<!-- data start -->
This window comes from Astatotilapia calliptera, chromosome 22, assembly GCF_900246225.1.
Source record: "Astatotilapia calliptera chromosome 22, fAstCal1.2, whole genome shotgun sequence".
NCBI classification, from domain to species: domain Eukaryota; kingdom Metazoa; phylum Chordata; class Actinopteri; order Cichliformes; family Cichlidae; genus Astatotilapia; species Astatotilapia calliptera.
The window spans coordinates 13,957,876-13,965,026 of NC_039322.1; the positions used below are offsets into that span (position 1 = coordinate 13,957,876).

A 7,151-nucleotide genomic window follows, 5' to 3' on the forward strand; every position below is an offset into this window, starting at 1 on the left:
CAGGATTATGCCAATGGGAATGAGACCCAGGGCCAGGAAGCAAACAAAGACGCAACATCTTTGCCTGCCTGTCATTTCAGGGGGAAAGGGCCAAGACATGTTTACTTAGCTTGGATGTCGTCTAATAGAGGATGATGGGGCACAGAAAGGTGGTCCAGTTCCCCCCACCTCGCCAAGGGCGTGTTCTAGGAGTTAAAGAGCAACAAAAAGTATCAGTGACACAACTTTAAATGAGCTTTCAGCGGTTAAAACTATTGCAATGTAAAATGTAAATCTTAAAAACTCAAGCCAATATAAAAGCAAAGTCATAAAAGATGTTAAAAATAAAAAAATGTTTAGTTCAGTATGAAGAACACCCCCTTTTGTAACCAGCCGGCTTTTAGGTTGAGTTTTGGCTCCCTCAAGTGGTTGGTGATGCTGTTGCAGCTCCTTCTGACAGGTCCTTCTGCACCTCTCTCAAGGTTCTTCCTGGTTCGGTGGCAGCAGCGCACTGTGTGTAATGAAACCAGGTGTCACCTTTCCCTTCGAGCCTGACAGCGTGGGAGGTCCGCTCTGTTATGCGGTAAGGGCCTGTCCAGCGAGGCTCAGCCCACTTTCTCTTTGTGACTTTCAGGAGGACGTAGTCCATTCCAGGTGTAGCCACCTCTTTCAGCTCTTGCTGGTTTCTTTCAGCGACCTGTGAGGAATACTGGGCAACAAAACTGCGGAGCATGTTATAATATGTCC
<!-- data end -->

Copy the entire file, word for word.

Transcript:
This window comes from Astatotilapia calliptera, chromosome 22, assembly GCF_900246225.1.
Source record: "Astatotilapia calliptera chromosome 22, fAstCal1.2, whole genome shotgun sequence".
NCBI classification, from domain to species: domain Eukaryota; kingdom Metazoa; phylum Chordata; class Actinopteri; order Cichliformes; family Cichlidae; genus Astatotilapia; species Astatotilapia calliptera.
The window spans coordinates 13,957,876-13,965,026 of NC_039322.1; the positions used below are offsets into that span (position 1 = coordinate 13,957,876).

A 7,151-nucleotide genomic window follows, 5' to 3' on the forward strand; every position below is an offset into this window, starting at 1 on the left:
CAGGATTATGCCAATGGGAATGAGACCCAGGGCCAGGAAGCAAACAAAGACGCAACATCTTTGCCTGCCTGTCATTTCAGGGGGAAAGGGCCAAGACATGTTTACTTAGCTTGGATGTCGTCTAATAGAGGATGATGGGGCACAGAAAGGTGGTCCAGTTCCCCCCACCTCGCCAAGGGCGTGTTCTAGGAGTTAAAGAGCAACAAAAAGTATCAGTGACACAACTTTAAATGAGCTTTCAGCGGTTAAAACTATTGCAATGTAAAATGTAAATCTTAAAAACTCAAGCCAATATAAAAGCAAAGTCATAAAAGATGTTAAAAATAAAAAAATGTTTAGTTCAGTATGAAGAACACCCCCTTTTGTAACCAGCCGGCTTTTAGGTTGAGTTTTGGCTCCCTCAAGTGGTTGGTGATGCTGTTGCAGCTCCTTCTGACAGGTCCTTCTGCACCTCTCTCAAGGTTCTTCCTGGTTCGGTGGCAGCAGCGCACTGTGTGTAATGAAACCAGGTGTCACCTTTCCCTTCGAGCCTGACAGCGTGGGAGGTCCGCTCTGTTATGCGGTAAGGGCCTGTCCAGCGAGGCTCAGCCCACTTTCTCTTTGTGACTTTCAGGAGGACGTAGTCCATTCCAGGTGTAGCCACCTCTTTCAGCTCTTGCTGGTTTCTTTCAGCGACCTGTGAGGAATACTGGGCAACAAAACTGCGGAGCATGTTATAATATGTCC